“Let’s ensure that we are open to the world, to trade, to brains to money to ideas and make sure that we seize on this opportunity.”

Toronto Mayor John Tory said taking a seat in the Oval Office could change Trump.

“You realize you have to represent and lead everyone. So I’m hopeful that President Trump will understand that with that office.”

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Assessment of John Baird: Universtiy of Ottawa panel and Canadian Press

CPAC John Baird’s Legacy Participants assess John Baird’s tenure as foreign affairs minister and discuss whether or not his achievements have positioned Canada to better pursue its foreign policy objectives. The panellists are Peter Jones and David Petrasek (University of Ottawa) and former Canadian diplomat Colin Robertson. John Baird served as foreign affairs minister since in 2011. In February 2015, Baird announced he was stepping down from his position as foreign minister and would not run in the next general election. (February 10, 2015)

Diplomatica: Panel gives John Baird’s foreign affairs performance mixed reviews

Published on: February 17, 2015

It used to be, back when David Petrasek was working in human rights and conflict resolution for the United Nations in Geneva, that Canadians would explain Americans to Europeans.

“Now, I think Americans have been explaining Canadians. The Americans understand that the roles have changed.”

Petrasek, who is now an associate professor in the graduate school of public and international affairs at the University of Ottawa, recently joined colleague Peter Jones and retired diplomat Colin Robertson on a University of Ottawa panel discussing former foreign minister John Baird’s legacy.

Baird’s “values-driven” agenda was a focus of the discussion.

“The idea that Mr. Baird can say he ran a values-driven foreign policy is problematic in that he did so selectively,” Jones said. “If one is going to make values the basis of one’s approach, one has to implement them across the board or at least be seen as trying to.”

He said Baird’s “unequivocal support for Israel’s right wing” played well with the Conservative voter base back here in Canada, “but I’m not sure (it) was playing well in terms of Canada’s broader interests, nor in Canada’s role in the region.”

He even went so far as to say that “to the extent that these terrorists really do want to attack Canada, I think his rhetoric probably moved us up a notch or two on (the terrorists’) list.” He also noted that Canada’s “uncritical support of Israel”  was not appreciated in Washington.

And, he said, Baird “openly castigated, if not dismissed,” Canada’s traditional role of trying to foster dialogue between the parties in the region.

Petrasek centred his comments on Baird’s human rights record.

“After four years, he left Canada in a weaker position on human rights,” Petrasek said. Proponents argue it was principled policy in defence of human rights, that he effectively advanced new initiatives.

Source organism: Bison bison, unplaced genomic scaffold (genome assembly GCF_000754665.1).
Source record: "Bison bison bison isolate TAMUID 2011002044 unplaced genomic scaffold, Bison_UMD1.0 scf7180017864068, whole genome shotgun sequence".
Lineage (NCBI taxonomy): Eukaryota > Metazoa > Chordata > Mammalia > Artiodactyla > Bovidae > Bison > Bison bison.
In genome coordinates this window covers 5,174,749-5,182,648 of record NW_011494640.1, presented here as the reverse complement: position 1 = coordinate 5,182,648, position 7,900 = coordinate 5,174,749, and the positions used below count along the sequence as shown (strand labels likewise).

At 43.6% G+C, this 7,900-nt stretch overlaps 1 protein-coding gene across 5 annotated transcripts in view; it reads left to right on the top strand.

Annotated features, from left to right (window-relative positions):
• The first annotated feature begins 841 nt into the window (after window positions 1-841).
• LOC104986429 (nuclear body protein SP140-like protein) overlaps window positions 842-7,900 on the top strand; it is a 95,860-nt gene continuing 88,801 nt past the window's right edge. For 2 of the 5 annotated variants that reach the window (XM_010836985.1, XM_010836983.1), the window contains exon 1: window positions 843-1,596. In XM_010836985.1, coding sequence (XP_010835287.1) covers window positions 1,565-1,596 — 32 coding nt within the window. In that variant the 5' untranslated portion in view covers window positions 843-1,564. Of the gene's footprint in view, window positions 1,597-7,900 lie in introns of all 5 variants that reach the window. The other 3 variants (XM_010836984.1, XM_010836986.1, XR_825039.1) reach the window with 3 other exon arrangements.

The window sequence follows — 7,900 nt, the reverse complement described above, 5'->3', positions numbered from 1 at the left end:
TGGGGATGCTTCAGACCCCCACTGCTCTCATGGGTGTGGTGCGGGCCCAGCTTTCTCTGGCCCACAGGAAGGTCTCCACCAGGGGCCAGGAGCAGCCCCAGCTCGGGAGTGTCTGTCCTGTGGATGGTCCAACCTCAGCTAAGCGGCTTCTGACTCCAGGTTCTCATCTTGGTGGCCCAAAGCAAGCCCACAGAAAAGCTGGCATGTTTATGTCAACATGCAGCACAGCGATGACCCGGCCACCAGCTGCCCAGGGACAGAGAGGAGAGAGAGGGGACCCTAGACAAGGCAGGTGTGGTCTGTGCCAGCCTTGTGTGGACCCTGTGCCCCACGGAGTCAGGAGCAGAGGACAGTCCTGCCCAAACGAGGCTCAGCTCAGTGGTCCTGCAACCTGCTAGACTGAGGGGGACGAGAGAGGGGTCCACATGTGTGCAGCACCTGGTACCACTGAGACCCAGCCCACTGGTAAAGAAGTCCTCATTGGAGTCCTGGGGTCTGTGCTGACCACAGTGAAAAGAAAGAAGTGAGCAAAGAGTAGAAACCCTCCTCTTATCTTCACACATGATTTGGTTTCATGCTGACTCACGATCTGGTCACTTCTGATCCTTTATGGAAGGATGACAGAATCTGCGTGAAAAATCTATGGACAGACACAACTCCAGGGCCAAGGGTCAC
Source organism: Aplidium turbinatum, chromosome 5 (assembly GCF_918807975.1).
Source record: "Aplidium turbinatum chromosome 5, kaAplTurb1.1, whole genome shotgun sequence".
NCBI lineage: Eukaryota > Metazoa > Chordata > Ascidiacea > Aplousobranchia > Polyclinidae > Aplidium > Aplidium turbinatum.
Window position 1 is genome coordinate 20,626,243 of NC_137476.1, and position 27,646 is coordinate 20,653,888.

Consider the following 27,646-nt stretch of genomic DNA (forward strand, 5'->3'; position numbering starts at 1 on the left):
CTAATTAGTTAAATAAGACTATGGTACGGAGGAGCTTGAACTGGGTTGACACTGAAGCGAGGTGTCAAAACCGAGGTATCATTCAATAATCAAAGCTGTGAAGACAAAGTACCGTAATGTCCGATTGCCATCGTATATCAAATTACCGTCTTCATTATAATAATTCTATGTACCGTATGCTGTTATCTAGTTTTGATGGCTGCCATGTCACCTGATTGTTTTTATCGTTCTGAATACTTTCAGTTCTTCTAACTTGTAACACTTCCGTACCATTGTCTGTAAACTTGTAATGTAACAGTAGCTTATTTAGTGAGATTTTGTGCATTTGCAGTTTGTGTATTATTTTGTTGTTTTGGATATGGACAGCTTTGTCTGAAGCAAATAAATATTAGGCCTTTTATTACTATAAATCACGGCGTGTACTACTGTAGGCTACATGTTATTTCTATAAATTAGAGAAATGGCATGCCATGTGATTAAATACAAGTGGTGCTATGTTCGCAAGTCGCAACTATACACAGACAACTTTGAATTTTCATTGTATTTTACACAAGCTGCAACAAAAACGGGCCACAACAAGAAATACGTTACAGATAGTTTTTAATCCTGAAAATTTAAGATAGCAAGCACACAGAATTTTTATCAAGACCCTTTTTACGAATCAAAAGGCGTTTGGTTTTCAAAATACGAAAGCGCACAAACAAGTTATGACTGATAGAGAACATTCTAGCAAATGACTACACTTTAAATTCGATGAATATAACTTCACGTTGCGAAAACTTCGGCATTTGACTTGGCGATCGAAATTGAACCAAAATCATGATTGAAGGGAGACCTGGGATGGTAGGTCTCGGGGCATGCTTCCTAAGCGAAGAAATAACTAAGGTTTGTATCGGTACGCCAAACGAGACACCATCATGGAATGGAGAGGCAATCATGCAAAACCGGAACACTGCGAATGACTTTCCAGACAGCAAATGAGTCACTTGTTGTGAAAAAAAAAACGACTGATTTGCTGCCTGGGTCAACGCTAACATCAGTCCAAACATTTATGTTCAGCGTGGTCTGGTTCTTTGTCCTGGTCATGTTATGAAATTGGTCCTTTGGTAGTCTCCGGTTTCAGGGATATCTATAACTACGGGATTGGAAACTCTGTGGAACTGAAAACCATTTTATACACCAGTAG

But Petrasek said that as a principled human rights defender, you speak out, regardless of the victim and perpetrator. He noted that Baird never spoke publicly about the records of certain Middle Eastern countries.

“He might have done so in private, but his public statements emphasized security and stability, which played to the anti-democratic nature of those regimes,” he said.

Petrasek said he couldn’t find any public declaration that Israeli settlements are illegal, which is official Canadian policy. “Those settlements are the source of so many human rights abuses. He never spoke clearly on that.”

Baird also established the office of religious freedom, took a stand against child marriages and forced marriages and spoke out on LGBT rights.

“These were new initiatives and good initiatives, but they were pursued in a partisan manner,” Petrasek said.

Finally, he said, Baird was hostile towards the UN. “If you want to advance issues like child marriage, you  have to work with these multilateral institutions that are far from perfect. But the point is that you sit down and try to make them better, to reform them. He completely ignored them.”

Robertson was more complimentary, giving Baird credit for his dignity agenda and lauding his commitment to Israel as “genuine and heartfelt.” He had two virtues of any good foreign minister, Robertson said: “He had a strong constitution and he loved to travel.” Baird is said to have visited more than 90 countries.

“On the UN, he came with all the prejudices shared by Stephen Harper, but over time, I think he began to see (its) value.”

Baird says Canada’s international stature is growing—is that accurate?

Baird says Canada more respected internationallyJohn Baird speaks in the House of Commons in Ottawa on Tuesday, Feb. 3, 2015. Baird surprised many with his sudden resignation last week from federal politics, which also called an abrupt halt to nearly four years as Canada’s top diplomat. (Adrian Wyld/THE CANADIAN PRESS)

Mike Blanchfield, The Canadian Press
Published Friday, February 13, 2015 8:28AM EST

OTTAWA — “I have seen the stature of our country grow, in the eyes of the world … Today, Canada stands tall in the world.” — Foreign Affairs Minister John Baird in his resignation speech in the House of Commons, Feb. 3.